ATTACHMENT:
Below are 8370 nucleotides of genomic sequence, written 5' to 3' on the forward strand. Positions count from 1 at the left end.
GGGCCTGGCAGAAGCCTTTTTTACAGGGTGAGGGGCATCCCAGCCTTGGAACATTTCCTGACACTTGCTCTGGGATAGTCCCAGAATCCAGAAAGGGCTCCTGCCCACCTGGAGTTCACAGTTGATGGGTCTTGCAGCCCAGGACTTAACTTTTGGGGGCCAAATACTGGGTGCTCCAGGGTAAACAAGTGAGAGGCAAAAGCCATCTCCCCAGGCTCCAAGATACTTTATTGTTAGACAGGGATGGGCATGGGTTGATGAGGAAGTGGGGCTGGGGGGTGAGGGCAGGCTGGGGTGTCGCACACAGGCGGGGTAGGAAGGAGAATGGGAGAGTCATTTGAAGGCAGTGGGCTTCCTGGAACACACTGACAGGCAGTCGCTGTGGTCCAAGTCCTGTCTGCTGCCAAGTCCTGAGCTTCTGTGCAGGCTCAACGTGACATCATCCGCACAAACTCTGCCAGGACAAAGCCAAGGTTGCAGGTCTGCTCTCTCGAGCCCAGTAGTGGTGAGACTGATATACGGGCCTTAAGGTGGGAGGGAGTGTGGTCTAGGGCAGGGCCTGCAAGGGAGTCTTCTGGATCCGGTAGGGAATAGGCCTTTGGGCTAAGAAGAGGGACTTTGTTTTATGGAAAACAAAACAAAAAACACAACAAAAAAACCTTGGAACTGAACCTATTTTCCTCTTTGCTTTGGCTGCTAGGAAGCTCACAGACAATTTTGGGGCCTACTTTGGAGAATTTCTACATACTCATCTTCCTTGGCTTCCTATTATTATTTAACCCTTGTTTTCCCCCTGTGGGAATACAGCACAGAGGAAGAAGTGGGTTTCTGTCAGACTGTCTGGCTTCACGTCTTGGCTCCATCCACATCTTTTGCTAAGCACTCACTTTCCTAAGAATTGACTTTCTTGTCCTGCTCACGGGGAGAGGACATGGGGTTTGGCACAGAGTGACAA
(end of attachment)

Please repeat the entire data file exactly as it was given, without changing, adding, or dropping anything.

Below are 8370 nucleotides of genomic sequence, written 5' to 3' on the forward strand. Positions count from 1 at the left end.
GGGCCTGGCAGAAGCCTTTTTTACAGGGTGAGGGGCATCCCAGCCTTGGAACATTTCCTGACACTTGCTCTGGGATAGTCCCAGAATCCAGAAAGGGCTCCTGCCCACCTGGAGTTCACAGTTGATGGGTCTTGCAGCCCAGGACTTAACTTTTGGGGGCCAAATACTGGGTGCTCCAGGGTAAACAAGTGAGAGGCAAAAGCCATCTCCCCAGGCTCCAAGATACTTTATTGTTAGACAGGGATGGGCATGGGTTGATGAGGAAGTGGGGCTGGGGGGTGAGGGCAGGCTGGGGTGTCGCACACAGGCGGGGTAGGAAGGAGAATGGGAGAGTCATTTGAAGGCAGTGGGCTTCCTGGAACACACTGACAGGCAGTCGCTGTGGTCCAAGTCCTGTCTGCTGCCAAGTCCTGAGCTTCTGTGCAGGCTCAACGTGACATCATCCGCACAAACTCTGCCAGGACAAAGCCAAGGTTGCAGGTCTGCTCTCTCGAGCCCAGTAGTGGTGAGACTGATATACGGGCCTTAAGGTGGGAGGGAGTGTGGTCTAGGGCAGGGCCTGCAAGGGAGTCTTCTGGATCCGGTAGGGAATAGGCCTTTGGGCTAAGAAGAGGGACTTTGTTTTATGGAAAACAAAACAAAAAACACAACAAAAAAACCTTGGAACTGAACCTATTTTCCTCTTTGCTTTGGCTGCTAGGAAGCTCACAGACAATTTTGGGGCCTACTTTGGAGAATTTCTACATACTCATCTTCCTTGGCTTCCTATTATTATTTAACCCTTGTTTTCCCCCTGTGGGAATACAGCACAGAGGAAGAAGTGGGTTTCTGTCAGACTGTCTGGCTTCACGTCTTGGCTCCATCCACATCTTTTGCTAAGCACTCACTTTCCTAAGAATTGACTTTCTTGTCCTGCTCACGGGGAGAGGACATGGGGTTTGGCACAGAGTGACAA